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Sunday, July 20, 2008
Lemon-picking prof prompts reflection on strange twists of fate
Lately I have been thinking about some wonderful teachers I was blessed with at university. Three, in particular, shaped my life. Had I not encountered them, I doubt that I myself would have become an author of fiction, a translator and a teacher.
Yet I wonder if most of us realize, when we are being taught by truly inspiring people , that they are giving us the greatest good fortune of our youth?
My first such inspiration came from Vladimir Markov, my Russian professor at UCLA in the early 1960s. My understanding of his greatness came much later, yet his passion for the Russian language infected me from the beginning. I didn't realize until two decades later that I had been taught Russian conversation by the world's leading expert on Russian Futurism.
Prof. Markov was born in St. Petersburg in 1920. He lost his father and grandfather in Stalin's terror campaign; and his mother was sent to a Soviet camp, where she remained until after World War II. He himself joined the army, was seriously wounded, and spent years in German captivity. When the war ended, he made his way to Regensberg, Switzerland, where he worked for the United Nations. It was then that he began writing and translating poetry. His are the first Russian translations of the American poet Emily Dickinson (1830-86).
In 1949, Markov emigrated to the United States. He landed in southern California where he worked as a lemon-picker. He told us this story in class, acting out lemon-picking while speaking Russian. This was the first spoken Russian I ever understood; and the image of Markov picking lemons has remained with me since, teaching me a lesson about the trials of the emigre — in his case, one who went from lemon groves to the University of California Berkeley to gain a Ph.D. before joining the faculty of Slavic languages at UCLA, where he taught for 33 years.
Markov's 1968 book, "Russian Futurism: a History," has had an enormous impact on Russian literary studies both in and outside the former USSR, though it did not appear in Russian until 2000.
In 1964, when I went from UCLA to do an M.A. at the Russian Research Center at Harvard, I wanted to specialize in political science. After all, the towering figures of Richard Pipes and Adam Ulam were there. But I found their classes a bitter disappointment. Both scholars were virulently anticommunist, which was fine in itself, I suppose. But I had the distinct feeling that I was being taught modern Russian history from a Washington D.C. point of view. (Pipes, a stalwart opponent of detente with the Soviet Union, subsequently became a key adviser to U.S. President Ronald Reagan.) The two famous professors turned me off the study of Soviet politics as it then existed in the United States.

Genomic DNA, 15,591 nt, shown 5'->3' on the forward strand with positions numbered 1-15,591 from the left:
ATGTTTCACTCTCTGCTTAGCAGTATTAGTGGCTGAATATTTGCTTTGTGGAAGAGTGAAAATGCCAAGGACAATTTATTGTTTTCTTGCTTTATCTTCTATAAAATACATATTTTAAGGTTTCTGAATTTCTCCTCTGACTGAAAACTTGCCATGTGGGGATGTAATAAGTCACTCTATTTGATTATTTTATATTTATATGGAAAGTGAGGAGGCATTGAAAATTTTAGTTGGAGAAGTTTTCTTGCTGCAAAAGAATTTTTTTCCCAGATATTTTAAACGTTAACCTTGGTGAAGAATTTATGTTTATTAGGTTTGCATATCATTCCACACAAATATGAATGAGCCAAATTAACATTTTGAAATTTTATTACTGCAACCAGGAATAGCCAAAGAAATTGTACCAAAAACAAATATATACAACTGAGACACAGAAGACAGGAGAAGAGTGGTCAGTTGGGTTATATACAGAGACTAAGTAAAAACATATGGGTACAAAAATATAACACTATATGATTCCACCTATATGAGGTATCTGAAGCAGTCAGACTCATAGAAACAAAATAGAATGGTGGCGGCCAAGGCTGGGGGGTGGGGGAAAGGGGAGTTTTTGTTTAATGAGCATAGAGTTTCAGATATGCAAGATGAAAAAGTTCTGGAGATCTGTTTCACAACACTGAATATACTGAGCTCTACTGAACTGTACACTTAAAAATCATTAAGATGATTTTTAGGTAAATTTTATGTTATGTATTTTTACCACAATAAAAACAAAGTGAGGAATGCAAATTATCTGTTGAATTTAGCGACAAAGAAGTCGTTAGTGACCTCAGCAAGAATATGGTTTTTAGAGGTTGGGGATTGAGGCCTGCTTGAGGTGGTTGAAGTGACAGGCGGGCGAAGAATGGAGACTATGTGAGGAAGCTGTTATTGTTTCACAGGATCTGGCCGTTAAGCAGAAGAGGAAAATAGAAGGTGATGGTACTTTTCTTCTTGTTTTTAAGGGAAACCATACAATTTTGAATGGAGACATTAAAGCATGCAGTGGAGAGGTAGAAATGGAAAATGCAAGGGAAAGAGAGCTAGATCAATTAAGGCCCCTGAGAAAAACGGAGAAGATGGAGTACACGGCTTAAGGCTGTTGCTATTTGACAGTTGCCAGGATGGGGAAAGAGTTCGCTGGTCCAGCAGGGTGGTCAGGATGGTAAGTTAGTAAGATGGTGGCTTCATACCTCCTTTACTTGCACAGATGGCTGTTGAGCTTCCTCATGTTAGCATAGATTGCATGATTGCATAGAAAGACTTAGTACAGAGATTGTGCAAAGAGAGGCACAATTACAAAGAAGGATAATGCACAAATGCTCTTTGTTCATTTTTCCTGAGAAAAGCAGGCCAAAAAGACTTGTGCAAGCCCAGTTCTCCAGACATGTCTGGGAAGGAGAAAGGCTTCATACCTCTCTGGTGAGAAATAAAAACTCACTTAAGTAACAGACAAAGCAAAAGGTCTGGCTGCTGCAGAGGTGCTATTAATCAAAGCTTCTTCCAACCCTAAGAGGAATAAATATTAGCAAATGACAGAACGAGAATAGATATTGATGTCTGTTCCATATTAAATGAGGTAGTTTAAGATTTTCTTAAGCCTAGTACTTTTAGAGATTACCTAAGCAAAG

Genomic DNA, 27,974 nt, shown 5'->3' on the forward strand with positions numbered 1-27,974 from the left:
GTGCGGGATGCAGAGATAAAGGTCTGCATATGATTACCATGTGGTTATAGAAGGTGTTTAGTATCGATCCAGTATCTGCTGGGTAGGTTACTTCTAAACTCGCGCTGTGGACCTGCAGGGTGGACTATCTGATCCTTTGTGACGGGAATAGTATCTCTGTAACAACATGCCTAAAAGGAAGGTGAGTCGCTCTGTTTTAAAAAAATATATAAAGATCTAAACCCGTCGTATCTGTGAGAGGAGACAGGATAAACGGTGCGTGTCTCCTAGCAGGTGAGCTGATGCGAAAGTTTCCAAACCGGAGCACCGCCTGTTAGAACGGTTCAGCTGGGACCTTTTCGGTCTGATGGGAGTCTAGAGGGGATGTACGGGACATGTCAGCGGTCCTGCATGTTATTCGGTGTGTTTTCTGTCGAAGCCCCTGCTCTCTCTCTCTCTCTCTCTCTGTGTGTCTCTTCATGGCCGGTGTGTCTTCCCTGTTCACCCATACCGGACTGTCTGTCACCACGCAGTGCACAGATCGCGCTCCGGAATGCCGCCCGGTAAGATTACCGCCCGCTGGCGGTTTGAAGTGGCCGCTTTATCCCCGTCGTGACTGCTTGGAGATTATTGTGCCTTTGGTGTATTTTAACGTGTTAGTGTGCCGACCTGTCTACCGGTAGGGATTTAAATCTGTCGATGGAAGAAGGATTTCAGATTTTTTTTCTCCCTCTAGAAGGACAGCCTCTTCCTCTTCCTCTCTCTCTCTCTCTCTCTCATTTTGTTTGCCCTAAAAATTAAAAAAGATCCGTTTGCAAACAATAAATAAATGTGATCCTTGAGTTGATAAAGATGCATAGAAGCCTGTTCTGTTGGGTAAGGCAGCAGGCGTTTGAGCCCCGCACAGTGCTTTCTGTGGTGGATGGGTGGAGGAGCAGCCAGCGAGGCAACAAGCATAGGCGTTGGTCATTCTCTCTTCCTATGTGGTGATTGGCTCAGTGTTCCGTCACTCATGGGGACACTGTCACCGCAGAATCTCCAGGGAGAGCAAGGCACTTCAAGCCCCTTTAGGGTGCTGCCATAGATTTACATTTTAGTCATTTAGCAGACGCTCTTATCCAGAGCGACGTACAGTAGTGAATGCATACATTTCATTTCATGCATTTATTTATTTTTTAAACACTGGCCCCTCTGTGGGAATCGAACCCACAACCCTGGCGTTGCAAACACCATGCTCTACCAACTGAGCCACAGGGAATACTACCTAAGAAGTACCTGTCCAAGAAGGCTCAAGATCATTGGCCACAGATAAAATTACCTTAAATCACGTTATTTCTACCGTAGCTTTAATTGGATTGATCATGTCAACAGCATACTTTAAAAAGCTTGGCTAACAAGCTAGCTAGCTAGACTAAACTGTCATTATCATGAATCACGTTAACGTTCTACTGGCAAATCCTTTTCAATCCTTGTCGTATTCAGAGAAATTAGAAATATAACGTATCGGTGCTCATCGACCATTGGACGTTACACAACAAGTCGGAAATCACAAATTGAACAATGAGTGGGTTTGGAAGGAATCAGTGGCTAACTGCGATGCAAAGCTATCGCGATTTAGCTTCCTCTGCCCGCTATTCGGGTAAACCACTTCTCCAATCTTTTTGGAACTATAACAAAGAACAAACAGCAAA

By good fortune, however, I also enrolled in Prof. Kiril Taranovsky's seminar on Russian poetry, and I decided to audit Prof. Roman Jacobson's course on the history of Russian prosody. Those two teachers changed my life.
Taranovsky was born in what is now Estonia in 1911. His family left Russia in 1920, emigrating to Yugoslavia. After studies in Belgrade and Prague, in 1958 he left for the United States, eventually joining the Russian faculty at Harvard.
In class, Taranovsky sat behind a desk, lecturing in a dry, calm drone, his eyes looking like teacups behind glasses as thick as the bottom of a milk bottle. His course centered on 19th- and 20th-century poets. He loved Lermontov, Tyutchev and Mandelstam, but his greatest passion was reserved for Pushkin.
Jacobson, on the other hand, was neither sedentary nor calm. He stood in front of the class, moving around as if, at times, dancing. When he spoke in English, it was with a thick Russian accent. (We used to say about Jacobson that "he spoke Russian in 15 different languages.")
Known now as the father of modern linguistics, particularly phonology, Jacobson was born in Moscow in 1896. He moved to Prague in 1920 as a Soviet diplomat, quickly turning to language study. He was a founder of the so-called Prague School of Linguistics that has had such an enormous influence on studies in that field. With the outbreak of the war, Jacobson moved to Scandinavia, then to the U.S., where he joined Harvard's faculty in 1949.
(Most of the great Russian intellectuals who left their country after the 1917 Soviet Revolution settled in Berlin, Paris and Prague — primarily Berlin, where the emigre literary community was vibrantly active. Unlike German refugee intellectuals, who for the most part landed in the U.S. before the war, the Russians generally tended to stay in Europe.)
As for me, I had gone to Harvard all fired up to become a scholar in Russian political studies. But the intense devotion to Russian literature that I saw in my two wonderful professors there became my own. Taranovsky's monotone recitations of Pushkin — to say they were understated would be an understatement — were actually thrilling. The crystal beauty of the language shone through in its full light. Jacobson's telling us about Mayakovsky, whom he personally knew very well, and his readings of Blok, Akhmatova and Mandelstam took my breath away.
Taranovsky died in Boston in 1993; Jacobson, also in Boston, in 1982. As far as I am aware, Markov is still alive. Could he ever know that a young student in his conversation class more than 45 years ago can still see him acting out lemon-picking, and that that simple gesture would start me off on a new path in life?
I am sure there are numerous teachers among readers of this article. If so, please look back to your own life at school and recall the moments of inspiration that you received from your own wonderful teachers.
As American historian Henry Adams said, "A teacher affects eternity."
I can only thank my lucky stars that I was fortunate enough to see why.